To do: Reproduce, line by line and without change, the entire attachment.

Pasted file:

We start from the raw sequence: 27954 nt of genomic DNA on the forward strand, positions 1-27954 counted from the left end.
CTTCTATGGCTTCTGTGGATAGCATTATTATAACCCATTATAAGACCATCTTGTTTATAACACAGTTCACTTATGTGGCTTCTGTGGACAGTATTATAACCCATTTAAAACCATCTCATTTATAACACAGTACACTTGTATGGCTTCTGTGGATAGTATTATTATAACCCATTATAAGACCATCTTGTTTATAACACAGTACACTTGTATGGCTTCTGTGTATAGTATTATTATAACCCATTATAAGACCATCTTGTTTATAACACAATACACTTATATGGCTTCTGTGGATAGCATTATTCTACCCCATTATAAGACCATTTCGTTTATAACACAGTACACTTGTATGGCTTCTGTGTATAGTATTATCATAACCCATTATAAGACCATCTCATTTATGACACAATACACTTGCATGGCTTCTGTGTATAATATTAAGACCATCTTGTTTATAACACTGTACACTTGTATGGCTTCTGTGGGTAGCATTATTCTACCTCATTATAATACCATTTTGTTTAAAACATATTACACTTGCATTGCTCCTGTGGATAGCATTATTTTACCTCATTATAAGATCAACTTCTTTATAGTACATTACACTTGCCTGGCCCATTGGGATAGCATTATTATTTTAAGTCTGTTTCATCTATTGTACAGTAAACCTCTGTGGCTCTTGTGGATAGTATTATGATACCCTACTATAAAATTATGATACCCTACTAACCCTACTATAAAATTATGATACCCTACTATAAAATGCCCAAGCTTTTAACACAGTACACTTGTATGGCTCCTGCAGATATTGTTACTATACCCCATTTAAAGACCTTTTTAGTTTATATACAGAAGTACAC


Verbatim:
We start from the raw sequence: 27954 nt of genomic DNA on the forward strand, positions 1-27954 counted from the left end.
CTTCTATGGCTTCTGTGGATAGCATTATTATAACCCATTATAAGACCATCTTGTTTATAACACAGTTCACTTATGTGGCTTCTGTGGACAGTATTATAACCCATTTAAAACCATCTCATTTATAACACAGTACACTTGTATGGCTTCTGTGGATAGTATTATTATAACCCATTATAAGACCATCTTGTTTATAACACAGTACACTTGTATGGCTTCTGTGTATAGTATTATTATAACCCATTATAAGACCATCTTGTTTATAACACAATACACTTATATGGCTTCTGTGGATAGCATTATTCTACCCCATTATAAGACCATTTCGTTTATAACACAGTACACTTGTATGGCTTCTGTGTATAGTATTATCATAACCCATTATAAGACCATCTCATTTATGACACAATACACTTGCATGGCTTCTGTGTATAATATTAAGACCATCTTGTTTATAACACTGTACACTTGTATGGCTTCTGTGGGTAGCATTATTCTACCTCATTATAATACCATTTTGTTTAAAACATATTACACTTGCATTGCTCCTGTGGATAGCATTATTTTACCTCATTATAAGATCAACTTCTTTATAGTACATTACACTTGCCTGGCCCATTGGGATAGCATTATTATTTTAAGTCTGTTTCATCTATTGTACAGTAAACCTCTGTGGCTCTTGTGGATAGTATTATGATACCCTACTATAAAATTATGATACCCTACTAACCCTACTATAAAATTATGATACCCTACTATAAAATGCCCAAGCTTTTAACACAGTACACTTGTATGGCTCCTGCAGATATTGTTACTATACCCCATTTAAAGACCTTTTTAGTTTATATACAGAAGTACAC